Two big reasons why healthcare organizations are so vulnerable to attack are a lack of dedicated resources and far too many things to target. According to reporting by Healthcare Finance News, only around 7% of the average healthcare provider's IT budget is focused on cybersecurity. And as mentioned previously, the other issue is the sheer volume of technologies IT departments must contend with. Old, unchecked systems are easier to exploit.

In 2019, a ransomware attack rendered the systems of three DCH Health System hospitals in Alabama useless. A lawsuit alleges that the attack resulted in the death of an infant at one hospital. According to a 2019 American Medical Association-Accenture Medical Cybersecurity Survey, 36% of health institutions were unable to provide care for at least five hours as a result of cyberattacks. The cause of the vulnerability at DCH was unknown because the health system has thousands of computer devices in its network.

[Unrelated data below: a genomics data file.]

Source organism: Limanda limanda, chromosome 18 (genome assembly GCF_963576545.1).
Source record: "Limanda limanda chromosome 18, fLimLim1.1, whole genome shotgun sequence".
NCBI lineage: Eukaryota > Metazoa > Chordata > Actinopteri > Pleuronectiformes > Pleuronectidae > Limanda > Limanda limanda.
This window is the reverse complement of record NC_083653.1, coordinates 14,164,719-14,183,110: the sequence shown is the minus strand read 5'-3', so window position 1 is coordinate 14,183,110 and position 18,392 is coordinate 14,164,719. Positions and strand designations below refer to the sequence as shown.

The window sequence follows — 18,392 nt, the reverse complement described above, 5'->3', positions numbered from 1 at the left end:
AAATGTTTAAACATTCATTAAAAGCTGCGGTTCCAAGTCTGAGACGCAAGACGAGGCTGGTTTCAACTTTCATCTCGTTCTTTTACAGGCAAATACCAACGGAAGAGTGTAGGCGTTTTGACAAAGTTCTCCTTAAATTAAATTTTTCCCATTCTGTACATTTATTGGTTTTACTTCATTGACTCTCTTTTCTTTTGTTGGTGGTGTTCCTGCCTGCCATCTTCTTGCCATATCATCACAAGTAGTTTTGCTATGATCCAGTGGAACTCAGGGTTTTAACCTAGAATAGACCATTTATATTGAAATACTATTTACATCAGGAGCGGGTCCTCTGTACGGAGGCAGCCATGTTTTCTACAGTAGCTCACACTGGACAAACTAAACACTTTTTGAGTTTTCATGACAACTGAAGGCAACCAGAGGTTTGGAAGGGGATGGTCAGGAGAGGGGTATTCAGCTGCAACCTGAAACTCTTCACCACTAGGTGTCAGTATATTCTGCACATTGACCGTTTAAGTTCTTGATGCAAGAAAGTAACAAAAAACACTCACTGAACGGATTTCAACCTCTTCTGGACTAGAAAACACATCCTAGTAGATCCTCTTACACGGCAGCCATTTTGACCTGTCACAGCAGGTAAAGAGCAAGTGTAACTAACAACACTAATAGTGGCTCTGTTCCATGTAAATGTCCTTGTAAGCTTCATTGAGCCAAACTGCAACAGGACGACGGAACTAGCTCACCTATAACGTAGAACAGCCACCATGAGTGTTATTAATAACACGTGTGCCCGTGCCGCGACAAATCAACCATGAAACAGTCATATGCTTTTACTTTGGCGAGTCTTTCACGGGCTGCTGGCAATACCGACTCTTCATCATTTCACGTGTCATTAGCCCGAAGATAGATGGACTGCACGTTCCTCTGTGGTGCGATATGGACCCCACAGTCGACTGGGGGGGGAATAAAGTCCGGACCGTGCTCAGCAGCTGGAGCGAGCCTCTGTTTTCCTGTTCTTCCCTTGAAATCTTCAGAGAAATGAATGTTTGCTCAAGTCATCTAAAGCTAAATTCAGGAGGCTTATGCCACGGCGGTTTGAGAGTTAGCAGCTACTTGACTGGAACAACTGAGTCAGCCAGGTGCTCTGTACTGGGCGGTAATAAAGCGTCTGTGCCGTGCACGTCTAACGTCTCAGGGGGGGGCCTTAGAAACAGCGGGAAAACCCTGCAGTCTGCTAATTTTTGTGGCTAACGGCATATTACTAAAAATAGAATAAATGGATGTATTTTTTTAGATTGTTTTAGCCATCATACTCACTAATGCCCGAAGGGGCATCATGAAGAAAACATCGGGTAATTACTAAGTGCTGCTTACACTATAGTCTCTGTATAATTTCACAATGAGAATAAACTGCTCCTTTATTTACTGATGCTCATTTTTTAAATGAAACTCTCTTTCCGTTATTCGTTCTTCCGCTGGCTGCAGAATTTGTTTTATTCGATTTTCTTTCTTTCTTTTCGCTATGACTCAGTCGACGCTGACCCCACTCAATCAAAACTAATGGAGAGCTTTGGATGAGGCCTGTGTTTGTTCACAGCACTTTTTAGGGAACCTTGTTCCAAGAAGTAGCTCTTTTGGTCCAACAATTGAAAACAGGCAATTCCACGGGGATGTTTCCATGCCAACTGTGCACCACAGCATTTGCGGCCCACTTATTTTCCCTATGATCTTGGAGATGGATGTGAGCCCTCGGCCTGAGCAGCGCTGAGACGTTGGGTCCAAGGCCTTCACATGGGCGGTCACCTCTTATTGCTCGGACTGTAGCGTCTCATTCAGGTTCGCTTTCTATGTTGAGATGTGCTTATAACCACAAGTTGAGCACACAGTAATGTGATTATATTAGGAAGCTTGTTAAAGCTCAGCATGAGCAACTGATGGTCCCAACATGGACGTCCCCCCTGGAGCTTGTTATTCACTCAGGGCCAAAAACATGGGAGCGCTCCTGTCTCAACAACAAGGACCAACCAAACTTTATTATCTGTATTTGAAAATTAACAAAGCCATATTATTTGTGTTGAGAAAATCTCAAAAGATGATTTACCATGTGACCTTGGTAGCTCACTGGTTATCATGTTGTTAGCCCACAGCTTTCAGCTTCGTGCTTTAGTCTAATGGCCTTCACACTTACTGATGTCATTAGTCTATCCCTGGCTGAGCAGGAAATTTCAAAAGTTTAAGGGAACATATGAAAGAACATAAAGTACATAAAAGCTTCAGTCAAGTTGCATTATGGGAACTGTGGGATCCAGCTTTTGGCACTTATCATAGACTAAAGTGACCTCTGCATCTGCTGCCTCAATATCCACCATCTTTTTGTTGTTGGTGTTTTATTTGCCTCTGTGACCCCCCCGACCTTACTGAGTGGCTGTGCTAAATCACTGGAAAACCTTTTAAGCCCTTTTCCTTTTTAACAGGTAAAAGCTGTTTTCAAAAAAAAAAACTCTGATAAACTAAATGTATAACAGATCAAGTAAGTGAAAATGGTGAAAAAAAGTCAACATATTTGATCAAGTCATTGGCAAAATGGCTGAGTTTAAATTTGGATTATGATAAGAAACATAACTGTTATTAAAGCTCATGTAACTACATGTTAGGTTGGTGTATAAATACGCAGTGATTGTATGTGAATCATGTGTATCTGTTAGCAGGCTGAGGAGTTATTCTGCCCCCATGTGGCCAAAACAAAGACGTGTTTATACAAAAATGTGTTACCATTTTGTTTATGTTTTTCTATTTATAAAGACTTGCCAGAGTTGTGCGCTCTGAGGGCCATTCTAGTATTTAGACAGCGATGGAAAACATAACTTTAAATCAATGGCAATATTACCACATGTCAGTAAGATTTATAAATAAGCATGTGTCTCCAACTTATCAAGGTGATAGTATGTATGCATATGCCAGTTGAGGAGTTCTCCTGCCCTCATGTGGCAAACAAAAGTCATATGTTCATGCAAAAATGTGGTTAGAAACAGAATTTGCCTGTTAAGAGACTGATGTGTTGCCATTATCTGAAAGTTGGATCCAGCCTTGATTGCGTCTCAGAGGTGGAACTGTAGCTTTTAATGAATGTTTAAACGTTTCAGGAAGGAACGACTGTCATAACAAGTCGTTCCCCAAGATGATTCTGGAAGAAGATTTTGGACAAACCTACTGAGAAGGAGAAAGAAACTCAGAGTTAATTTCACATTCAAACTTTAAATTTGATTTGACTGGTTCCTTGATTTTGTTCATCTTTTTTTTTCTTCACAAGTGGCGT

When application rationalization is needed

If you’re wondering if application rationalization is needed in your organization, Lieberman has this advice.

“A good indication of how badly your organization needs application rationalization is the percentage of IT department resources that are going into maintaining its current portfolio and environment versus how much is available for investment in new technologies,” she said. “If all your available resources are going into the technologies you currently have, it’s time to do an application rationalization. And even if things are more balanced, it’s good practice to do a periodic analysis.”